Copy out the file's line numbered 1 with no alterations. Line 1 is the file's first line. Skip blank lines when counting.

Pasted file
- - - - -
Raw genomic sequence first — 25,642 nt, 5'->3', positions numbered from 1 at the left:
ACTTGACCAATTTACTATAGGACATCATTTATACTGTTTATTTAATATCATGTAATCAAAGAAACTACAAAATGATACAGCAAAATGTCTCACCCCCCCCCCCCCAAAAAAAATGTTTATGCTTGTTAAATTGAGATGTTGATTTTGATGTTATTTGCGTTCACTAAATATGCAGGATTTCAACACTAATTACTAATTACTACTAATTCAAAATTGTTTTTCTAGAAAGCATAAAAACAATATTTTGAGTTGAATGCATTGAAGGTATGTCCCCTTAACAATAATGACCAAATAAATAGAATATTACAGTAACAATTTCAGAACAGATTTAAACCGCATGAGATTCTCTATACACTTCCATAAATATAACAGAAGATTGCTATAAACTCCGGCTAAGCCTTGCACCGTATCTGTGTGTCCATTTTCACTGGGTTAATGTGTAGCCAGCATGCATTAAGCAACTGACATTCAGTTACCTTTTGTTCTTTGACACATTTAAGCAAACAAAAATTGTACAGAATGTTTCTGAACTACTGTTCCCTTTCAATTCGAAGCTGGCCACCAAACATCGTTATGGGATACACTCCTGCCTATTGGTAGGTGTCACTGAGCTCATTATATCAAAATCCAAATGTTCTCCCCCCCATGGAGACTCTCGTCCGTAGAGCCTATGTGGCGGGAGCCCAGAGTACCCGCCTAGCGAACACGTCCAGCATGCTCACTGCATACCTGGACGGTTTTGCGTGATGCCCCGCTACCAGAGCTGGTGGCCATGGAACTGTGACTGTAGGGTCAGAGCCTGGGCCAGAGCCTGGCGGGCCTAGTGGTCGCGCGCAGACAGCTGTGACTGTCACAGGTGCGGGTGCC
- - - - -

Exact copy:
Raw genomic sequence first — 25,642 nt, 5'->3', positions numbered from 1 at the left: